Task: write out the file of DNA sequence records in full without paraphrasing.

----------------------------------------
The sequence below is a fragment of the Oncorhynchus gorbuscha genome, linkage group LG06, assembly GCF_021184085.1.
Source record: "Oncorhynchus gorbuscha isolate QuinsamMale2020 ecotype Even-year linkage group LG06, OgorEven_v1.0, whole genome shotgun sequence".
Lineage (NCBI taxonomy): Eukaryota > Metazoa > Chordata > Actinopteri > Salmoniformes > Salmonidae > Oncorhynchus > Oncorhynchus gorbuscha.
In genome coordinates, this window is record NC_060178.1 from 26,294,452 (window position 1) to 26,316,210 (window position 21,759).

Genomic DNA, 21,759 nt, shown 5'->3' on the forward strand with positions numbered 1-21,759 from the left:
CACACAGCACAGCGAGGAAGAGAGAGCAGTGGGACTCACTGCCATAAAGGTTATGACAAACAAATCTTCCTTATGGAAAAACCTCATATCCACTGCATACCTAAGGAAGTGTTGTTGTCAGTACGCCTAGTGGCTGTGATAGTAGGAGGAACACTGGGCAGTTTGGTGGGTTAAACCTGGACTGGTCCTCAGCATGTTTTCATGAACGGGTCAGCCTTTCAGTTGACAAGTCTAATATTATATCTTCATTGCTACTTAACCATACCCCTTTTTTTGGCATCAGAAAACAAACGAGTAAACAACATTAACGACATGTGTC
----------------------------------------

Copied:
The sequence below is a fragment of the Oncorhynchus gorbuscha genome, linkage group LG06, assembly GCF_021184085.1.
Source record: "Oncorhynchus gorbuscha isolate QuinsamMale2020 ecotype Even-year linkage group LG06, OgorEven_v1.0, whole genome shotgun sequence".
Lineage (NCBI taxonomy): Eukaryota > Metazoa > Chordata > Actinopteri > Salmoniformes > Salmonidae > Oncorhynchus > Oncorhynchus gorbuscha.
In genome coordinates, this window is record NC_060178.1 from 26,294,452 (window position 1) to 26,316,210 (window position 21,759).

Genomic DNA, 21,759 nt, shown 5'->3' on the forward strand with positions numbered 1-21,759 from the left:
CACACAGCACAGCGAGGAAGAGAGAGCAGTGGGACTCACTGCCATAAAGGTTATGACAAACAAATCTTCCTTATGGAAAAACCTCATATCCACTGCATACCTAAGGAAGTGTTGTTGTCAGTACGCCTAGTGGCTGTGATAGTAGGAGGAACACTGGGCAGTTTGGTGGGTTAAACCTGGACTGGTCCTCAGCATGTTTTCATGAACGGGTCAGCCTTTCAGTTGACAAGTCTAATATTATATCTTCATTGCTACTTAACCATACCCCTTTTTTTGGCATCAGAAAACAAACGAGTAAACAACATTAACGACATGTGTC